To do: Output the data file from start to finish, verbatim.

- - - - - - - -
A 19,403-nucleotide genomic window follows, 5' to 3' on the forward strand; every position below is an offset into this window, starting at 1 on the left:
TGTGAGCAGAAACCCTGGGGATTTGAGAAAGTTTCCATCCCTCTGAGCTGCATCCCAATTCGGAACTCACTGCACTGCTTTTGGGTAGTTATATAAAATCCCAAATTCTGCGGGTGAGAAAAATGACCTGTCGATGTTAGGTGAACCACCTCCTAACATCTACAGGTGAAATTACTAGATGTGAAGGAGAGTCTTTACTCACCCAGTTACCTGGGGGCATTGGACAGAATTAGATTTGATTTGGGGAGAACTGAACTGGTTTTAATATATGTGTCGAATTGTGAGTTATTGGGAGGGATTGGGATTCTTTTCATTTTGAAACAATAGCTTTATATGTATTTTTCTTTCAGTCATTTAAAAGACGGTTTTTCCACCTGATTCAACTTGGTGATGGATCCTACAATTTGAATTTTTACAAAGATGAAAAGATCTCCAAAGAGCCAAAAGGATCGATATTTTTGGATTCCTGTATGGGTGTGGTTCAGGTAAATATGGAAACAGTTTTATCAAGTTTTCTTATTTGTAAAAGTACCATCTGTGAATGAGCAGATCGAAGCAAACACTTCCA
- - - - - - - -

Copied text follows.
A 19,403-nucleotide genomic window follows, 5' to 3' on the forward strand; every position below is an offset into this window, starting at 1 on the left:
TGTGAGCAGAAACCCTGGGGATTTGAGAAAGTTTCCATCCCTCTGAGCTGCATCCCAATTCGGAACTCACTGCACTGCTTTTGGGTAGTTATATAAAATCCCAAATTCTGCGGGTGAGAAAAATGACCTGTCGATGTTAGGTGAACCACCTCCTAACATCTACAGGTGAAATTACTAGATGTGAAGGAGAGTCTTTACTCACCCAGTTACCTGGGGGCATTGGACAGAATTAGATTTGATTTGGGGAGAACTGAACTGGTTTTAATATATGTGTCGAATTGTGAGTTATTGGGAGGGATTGGGATTCTTTTCATTTTGAAACAATAGCTTTATATGTATTTTTCTTTCAGTCATTTAAAAGACGGTTTTTCCACCTGATTCAACTTGGTGATGGATCCTACAATTTGAATTTTTACAAAGATGAAAAGATCTCCAAAGAGCCAAAAGGATCGATATTTTTGGATTCCTGTATGGGTGTGGTTCAGGTAAATATGGAAACAGTTTTATCAAGTTTTCTTATTTGTAAAAGTACCATCTGTGAATGAGCAGATCGAAGCAAACACTTCCA